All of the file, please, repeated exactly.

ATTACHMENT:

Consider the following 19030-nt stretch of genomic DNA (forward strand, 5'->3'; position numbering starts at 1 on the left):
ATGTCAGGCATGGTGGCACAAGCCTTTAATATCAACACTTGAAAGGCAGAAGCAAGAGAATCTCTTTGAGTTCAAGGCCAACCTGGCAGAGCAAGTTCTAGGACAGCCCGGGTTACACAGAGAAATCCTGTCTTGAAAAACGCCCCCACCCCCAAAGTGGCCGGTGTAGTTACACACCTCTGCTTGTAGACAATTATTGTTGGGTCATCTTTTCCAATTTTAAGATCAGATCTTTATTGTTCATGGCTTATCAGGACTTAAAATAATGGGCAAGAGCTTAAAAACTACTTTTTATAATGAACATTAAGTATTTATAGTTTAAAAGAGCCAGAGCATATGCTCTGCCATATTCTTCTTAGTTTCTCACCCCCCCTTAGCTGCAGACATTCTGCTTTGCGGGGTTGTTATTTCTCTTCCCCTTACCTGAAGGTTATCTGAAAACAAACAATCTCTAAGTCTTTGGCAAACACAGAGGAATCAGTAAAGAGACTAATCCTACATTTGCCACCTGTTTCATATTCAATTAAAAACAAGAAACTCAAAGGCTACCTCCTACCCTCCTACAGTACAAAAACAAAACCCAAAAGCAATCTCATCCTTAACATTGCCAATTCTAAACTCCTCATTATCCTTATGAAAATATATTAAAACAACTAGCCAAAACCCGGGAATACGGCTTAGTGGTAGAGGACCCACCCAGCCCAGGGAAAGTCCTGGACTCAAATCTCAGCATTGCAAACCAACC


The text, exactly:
Consider the following 19030-nt stretch of genomic DNA (forward strand, 5'->3'; position numbering starts at 1 on the left):
ATGTCAGGCATGGTGGCACAAGCCTTTAATATCAACACTTGAAAGGCAGAAGCAAGAGAATCTCTTTGAGTTCAAGGCCAACCTGGCAGAGCAAGTTCTAGGACAGCCCGGGTTACACAGAGAAATCCTGTCTTGAAAAACGCCCCCACCCCCAAAGTGGCCGGTGTAGTTACACACCTCTGCTTGTAGACAATTATTGTTGGGTCATCTTTTCCAATTTTAAGATCAGATCTTTATTGTTCATGGCTTATCAGGACTTAAAATAATGGGCAAGAGCTTAAAAACTACTTTTTATAATGAACATTAAGTATTTATAGTTTAAAAGAGCCAGAGCATATGCTCTGCCATATTCTTCTTAGTTTCTCACCCCCCCTTAGCTGCAGACATTCTGCTTTGCGGGGTTGTTATTTCTCTTCCCCTTACCTGAAGGTTATCTGAAAACAAACAATCTCTAAGTCTTTGGCAAACACAGAGGAATCAGTAAAGAGACTAATCCTACATTTGCCACCTGTTTCATATTCAATTAAAAACAAGAAACTCAAAGGCTACCTCCTACCCTCCTACAGTACAAAAACAAAACCCAAAAGCAATCTCATCCTTAACATTGCCAATTCTAAACTCCTCATTATCCTTATGAAAATATATTAAAACAACTAGCCAAAACCCGGGAATACGGCTTAGTGGTAGAGGACCCACCCAGCCCAGGGAAAGTCCTGGACTCAAATCTCAGCATTGCAAACCAACC